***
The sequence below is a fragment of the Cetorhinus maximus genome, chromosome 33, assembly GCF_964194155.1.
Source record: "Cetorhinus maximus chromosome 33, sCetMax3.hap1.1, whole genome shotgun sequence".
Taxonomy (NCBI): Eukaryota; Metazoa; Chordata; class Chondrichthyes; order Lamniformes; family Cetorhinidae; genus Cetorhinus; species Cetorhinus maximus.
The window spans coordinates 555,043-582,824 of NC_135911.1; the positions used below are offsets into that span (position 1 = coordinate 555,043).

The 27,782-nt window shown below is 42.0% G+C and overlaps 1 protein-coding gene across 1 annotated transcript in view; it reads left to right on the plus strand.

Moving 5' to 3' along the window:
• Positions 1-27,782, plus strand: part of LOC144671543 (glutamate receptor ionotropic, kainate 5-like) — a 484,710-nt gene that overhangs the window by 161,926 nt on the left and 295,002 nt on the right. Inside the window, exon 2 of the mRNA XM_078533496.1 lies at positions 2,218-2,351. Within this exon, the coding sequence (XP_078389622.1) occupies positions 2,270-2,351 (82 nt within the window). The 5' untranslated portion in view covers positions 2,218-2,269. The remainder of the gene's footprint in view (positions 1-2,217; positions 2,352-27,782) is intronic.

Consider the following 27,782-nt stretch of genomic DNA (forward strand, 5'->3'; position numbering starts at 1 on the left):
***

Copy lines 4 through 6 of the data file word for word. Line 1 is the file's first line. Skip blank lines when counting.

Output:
The window spans coordinates 555,043-582,824 of NC_135911.1; the positions used below are offsets into that span (position 1 = coordinate 555,043).

The 27,782-nt window shown below is 42.0% G+C and overlaps 1 protein-coding gene across 1 annotated transcript in view; it reads left to right on the plus strand.

Moving 5' to 3' along the window: